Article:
Kristy E. March 22, 2012 at 5:42 pm

I’m happy that the issue of bullying has made a larger appearance in the media recently and that as you noted, research on preventing and addressing it is developing. This is such a significant issue, especially because the rise of social media supplies kids with even more channels for bullying. I am not surprised at all to learn of the physical effects that you described as potential results of bullying. Hopefully the next public health response steps you mentioned will include developing adequate prevention strategies soon! Thanks for educating us on such an important issue!

Angela March 23, 2012 at 10:17 pm

Thanks for the post! Difficult topic, indeed, as bullying seems to occur at just about any level of human interaction (child/adult, individual/state). I was quite lucky during primary school, which was in the poorest part of town. I remember it both as really brutal, but also as a kind of revelation. We had one teacher who had a very keen sense for what made a particular kid a bully, so she often managed to redirect the negative energy towards a good end. E.g. a lot of the tension resulted from different kids learning at different paces, with some ending up bored (=frustrated) and others challenged (=frustrated), so she basically made the bored kids help with teaching the struggling ones. Sometimes, ‘struggling’ was also the result of a language issue, so the bored kids were sometimes shown how it feels to struggle with another language: the kids they were helping taught them a bit of their language/alphabet. Obviously, this kind of redirection does not work for everyone and every situation (e.g. home problems) – and also, these relations can be experienced as patronising etc, but I thought the approach was pretty clever. Didn’t protect us from the older kids in the high school across the street, though.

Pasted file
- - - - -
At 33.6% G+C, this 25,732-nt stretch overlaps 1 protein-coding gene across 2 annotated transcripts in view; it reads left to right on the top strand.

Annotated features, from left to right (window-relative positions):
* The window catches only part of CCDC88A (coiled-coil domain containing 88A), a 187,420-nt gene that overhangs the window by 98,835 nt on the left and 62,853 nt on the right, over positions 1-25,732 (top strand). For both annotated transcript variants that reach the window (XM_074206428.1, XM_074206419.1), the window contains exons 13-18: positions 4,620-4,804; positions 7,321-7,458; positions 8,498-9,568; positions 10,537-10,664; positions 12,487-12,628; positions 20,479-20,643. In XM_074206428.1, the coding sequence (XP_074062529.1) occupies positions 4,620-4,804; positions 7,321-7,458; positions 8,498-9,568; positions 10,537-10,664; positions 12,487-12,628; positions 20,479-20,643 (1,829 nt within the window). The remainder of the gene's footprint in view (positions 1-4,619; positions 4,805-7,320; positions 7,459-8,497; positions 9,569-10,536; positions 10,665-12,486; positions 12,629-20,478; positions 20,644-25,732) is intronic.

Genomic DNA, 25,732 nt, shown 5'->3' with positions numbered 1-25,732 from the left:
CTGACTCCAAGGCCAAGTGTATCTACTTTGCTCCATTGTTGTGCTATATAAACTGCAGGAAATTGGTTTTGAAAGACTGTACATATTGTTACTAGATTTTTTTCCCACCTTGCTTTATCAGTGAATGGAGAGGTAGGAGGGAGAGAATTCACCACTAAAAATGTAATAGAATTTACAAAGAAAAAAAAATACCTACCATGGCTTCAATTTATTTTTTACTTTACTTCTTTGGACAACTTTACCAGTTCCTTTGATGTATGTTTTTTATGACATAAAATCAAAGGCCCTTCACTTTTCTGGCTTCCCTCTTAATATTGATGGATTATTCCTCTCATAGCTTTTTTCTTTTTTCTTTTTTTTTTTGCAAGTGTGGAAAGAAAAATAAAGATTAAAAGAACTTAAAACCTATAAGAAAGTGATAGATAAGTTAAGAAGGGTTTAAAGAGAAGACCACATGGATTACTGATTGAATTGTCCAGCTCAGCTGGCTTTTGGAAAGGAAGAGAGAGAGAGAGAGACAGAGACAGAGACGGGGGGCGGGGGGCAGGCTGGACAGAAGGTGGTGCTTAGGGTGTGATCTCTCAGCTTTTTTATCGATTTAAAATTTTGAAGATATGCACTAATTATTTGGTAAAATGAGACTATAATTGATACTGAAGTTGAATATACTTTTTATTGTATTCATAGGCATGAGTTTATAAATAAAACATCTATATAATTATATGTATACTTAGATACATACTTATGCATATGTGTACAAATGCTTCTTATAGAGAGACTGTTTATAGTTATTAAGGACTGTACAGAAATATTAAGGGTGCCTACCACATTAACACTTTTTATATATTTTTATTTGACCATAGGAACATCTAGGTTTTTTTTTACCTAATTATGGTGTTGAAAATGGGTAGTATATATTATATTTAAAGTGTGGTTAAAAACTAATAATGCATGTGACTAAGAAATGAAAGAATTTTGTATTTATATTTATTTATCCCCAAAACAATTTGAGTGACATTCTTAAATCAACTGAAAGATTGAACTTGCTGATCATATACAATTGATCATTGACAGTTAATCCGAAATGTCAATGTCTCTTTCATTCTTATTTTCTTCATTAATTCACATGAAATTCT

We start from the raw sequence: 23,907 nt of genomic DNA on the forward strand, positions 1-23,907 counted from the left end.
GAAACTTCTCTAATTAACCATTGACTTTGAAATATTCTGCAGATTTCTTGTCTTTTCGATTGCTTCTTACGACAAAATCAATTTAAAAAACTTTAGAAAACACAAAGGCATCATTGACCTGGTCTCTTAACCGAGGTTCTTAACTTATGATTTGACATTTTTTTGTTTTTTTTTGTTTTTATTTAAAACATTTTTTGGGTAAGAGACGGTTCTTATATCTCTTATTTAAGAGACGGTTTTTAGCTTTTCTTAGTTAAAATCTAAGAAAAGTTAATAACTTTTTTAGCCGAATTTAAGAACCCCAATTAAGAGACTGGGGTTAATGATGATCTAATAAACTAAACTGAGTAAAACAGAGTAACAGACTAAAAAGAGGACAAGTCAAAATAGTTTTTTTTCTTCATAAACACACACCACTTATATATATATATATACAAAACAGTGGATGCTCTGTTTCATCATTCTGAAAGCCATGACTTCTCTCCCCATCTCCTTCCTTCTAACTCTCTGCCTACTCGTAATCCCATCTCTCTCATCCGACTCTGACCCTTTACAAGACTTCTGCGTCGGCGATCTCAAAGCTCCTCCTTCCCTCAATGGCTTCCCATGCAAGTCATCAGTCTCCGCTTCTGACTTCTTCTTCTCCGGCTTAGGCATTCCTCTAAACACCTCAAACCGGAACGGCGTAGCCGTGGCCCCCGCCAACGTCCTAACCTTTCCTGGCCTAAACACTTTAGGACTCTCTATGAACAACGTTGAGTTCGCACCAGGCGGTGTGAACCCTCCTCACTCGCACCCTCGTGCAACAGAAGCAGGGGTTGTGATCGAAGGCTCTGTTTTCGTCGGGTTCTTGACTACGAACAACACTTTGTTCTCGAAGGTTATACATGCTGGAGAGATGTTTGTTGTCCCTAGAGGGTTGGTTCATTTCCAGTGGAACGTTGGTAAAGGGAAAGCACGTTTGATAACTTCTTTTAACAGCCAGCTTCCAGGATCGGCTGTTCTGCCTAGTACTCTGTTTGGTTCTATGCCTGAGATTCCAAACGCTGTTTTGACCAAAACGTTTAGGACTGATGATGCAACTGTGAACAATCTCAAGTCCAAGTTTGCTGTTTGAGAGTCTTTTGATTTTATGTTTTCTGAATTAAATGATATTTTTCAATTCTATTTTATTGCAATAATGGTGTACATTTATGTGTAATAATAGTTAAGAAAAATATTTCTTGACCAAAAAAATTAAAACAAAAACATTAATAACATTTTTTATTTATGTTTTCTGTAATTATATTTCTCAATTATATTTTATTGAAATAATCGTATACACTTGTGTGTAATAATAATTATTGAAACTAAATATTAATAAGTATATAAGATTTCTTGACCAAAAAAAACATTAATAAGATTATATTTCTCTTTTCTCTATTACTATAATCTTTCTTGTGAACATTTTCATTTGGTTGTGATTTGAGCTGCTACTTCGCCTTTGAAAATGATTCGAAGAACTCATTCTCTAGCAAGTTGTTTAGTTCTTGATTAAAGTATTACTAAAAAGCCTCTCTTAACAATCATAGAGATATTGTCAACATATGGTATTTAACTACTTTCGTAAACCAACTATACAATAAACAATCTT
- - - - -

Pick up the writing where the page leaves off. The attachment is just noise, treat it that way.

Comments on this entry are closed.

Previous post:

Next post: